Playing with Fire

“The preliminary cause we have is an accident; the ideas of some kind of criminal intent, as well as a short circuit, have been ruled out,” said Security Minister Pompeyo Bonilla.

Just days after the Honduras prison fire was blamed upon an aggravated inmate, the finger of blame has turned towards the authorities. While official investigations continue to search for the exact cause of the fire, the reason that 359 prisoners died comes as an inevitable consequence of intolerable prison conditions. In cells designed for no more than 500 prisoners, at the time of the fire, there were over 800 inmates. This is commonplace in a country with the world’s highest murder rate, where all 24 prisons are overcrowded, and 107 people prisoners were left dead in the San Pedro Sula prison fire of 2004.

Since the fire of 2004, steps have been made towards reform in Honduras’ criminal justice system. The overflow of Mexico’s drug trafficking onto Honduras’ streets has led to an area engulfed by gang warfare. In order to combat this, authorities applied a zero tolerance policy to anyone associated with a gang. Though this appears to be a positive step, the result of the policy has led to the unjust imprisonment of many innocent civilians. Those who have gang tattoos, yet who have not been associated with criminal activity, can be locked up without conviction. In fact, in the Comayagua prison, which hosted the fire, only 397 of 858 inmates had been convicted. The innocent until proven guilty were stuck in a political limbo that rapidly turned into hellish fire.

International assistance has worked in conjunction with the Honduras government in an attempt to fight the problems. The election of President Porfirio Lobo in 2009 was marked by the US implementing a series of counter-narcotics initiatives.  While these initiatives may be a good short term solution, the lingering unemployment rates indicate that the long term health of Honduras requires more radical, revolutionary reforms. The overcrowding of the prisons will only be reduced by the increase of employment and education opportunities and this can only be made possible if the wealth of Honduras is spread more evenly amongst all members of society. Without opportunity to change and develop, the civilians of Honduras see crime as their only option for survival.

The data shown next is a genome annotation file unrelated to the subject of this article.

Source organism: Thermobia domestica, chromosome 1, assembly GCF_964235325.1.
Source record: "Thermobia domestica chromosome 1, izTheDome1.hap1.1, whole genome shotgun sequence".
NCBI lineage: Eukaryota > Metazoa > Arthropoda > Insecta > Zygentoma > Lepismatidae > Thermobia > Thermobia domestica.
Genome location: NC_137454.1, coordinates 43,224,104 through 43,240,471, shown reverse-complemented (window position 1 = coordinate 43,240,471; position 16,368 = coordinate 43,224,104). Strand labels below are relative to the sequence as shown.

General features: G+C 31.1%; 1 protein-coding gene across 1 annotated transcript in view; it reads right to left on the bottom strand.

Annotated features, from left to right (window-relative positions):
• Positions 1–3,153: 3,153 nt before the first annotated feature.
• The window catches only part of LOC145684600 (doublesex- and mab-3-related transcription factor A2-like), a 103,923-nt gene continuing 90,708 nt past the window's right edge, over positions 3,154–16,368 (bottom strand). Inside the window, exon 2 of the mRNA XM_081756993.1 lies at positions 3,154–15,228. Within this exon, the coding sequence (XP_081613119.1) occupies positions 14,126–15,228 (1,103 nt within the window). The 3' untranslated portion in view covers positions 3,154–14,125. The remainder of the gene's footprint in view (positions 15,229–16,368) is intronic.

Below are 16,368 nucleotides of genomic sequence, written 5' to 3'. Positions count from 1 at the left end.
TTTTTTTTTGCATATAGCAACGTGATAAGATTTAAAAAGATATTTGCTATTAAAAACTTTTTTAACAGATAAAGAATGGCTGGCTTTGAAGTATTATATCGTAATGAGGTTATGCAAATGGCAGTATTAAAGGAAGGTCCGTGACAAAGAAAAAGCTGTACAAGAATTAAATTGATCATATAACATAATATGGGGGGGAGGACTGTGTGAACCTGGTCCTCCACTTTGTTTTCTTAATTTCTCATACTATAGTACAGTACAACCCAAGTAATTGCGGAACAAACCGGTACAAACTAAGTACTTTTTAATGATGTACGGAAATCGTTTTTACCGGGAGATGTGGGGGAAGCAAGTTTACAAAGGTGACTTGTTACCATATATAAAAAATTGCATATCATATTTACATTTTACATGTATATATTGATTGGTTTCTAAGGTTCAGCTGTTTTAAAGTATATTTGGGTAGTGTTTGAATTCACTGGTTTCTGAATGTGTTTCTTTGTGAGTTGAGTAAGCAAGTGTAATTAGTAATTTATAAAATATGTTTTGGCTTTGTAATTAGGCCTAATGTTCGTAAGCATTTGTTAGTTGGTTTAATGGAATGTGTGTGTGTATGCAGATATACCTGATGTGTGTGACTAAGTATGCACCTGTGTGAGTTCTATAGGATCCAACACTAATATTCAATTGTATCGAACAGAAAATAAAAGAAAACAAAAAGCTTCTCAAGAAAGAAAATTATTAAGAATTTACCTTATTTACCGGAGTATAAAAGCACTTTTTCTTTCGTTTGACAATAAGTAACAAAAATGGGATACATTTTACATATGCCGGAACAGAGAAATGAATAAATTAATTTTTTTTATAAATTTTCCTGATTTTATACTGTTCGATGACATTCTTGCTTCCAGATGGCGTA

The prisoners of Comayagua prison were not given the opportunity to escape the fate of the condemned. As the fires blazed, inmates were left trapped, with guards reported to have fled the scene, carrying with them the cell keys. The inmates were robbed of their humanity, seen as criminals rather than people. Fire-fighters were prevented from entering the prison as the captivity of the inmates had to be ensured. Jaime Silva, the Comayagua fire chief, said in an interview, “They have rules, and they were insistent that we follow them”.

In a telling development, the only person to come out of this fiasco positively was a prisoner. Marco Antonio Bonilla has been pardoned from his murder sentence for putting his life in extreme danger to release the prisoners that the guards had left for dead. The humanity of the man has been recognised; now only through effective and radical reforms can the other prisoners have their humanity recognised and justice be restored.

John C

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York PEN has begun. (Meeting no. 1)

And so it begins…

I’m Seb B-W, the chief moderator of the York PEN blog, alongside Jo, John, Carys and Amy. Our task, I suppose, is to keep a full historical record of York PEN’s progress, track its events, successes, and future plans. But alongside the documentary function of the blog, it is for the members of York PEN to express themselves, to post their own photographs of events, to post their own articles about the problems we are engaged with, to analyse and discuss the work of prison writers, and to post work they have found.Thus, while the facebook group is for discussing campaigns, meetings and progress (and the twitter group allows for an easy-to-follow summary of all three), the blog is for a more fleshed-out, personal response. As moderators, censoring your work would certainly be rather anti-PEN – we’ll just be making sure things are posted and that the blog stays together.Wednesday (16/2/12) saw the first meeting, and a very promising turnout. Juno Fitzpatrick, a 3rd-year undergraduate from the Kings London PEN group, brought with her a variety of ways in which to ‘raise awareness’, but do so with style, and in a way that isn’t a chore. Their performance of Another Sky last March, and letter writing to the sound of the Portico Quartet were huge successes. Such creativity is exactly what we need to promote and maintain.

So, while we’re still finding our feet, here’s to a positive start, and hopefully some positive ends.

Some useful links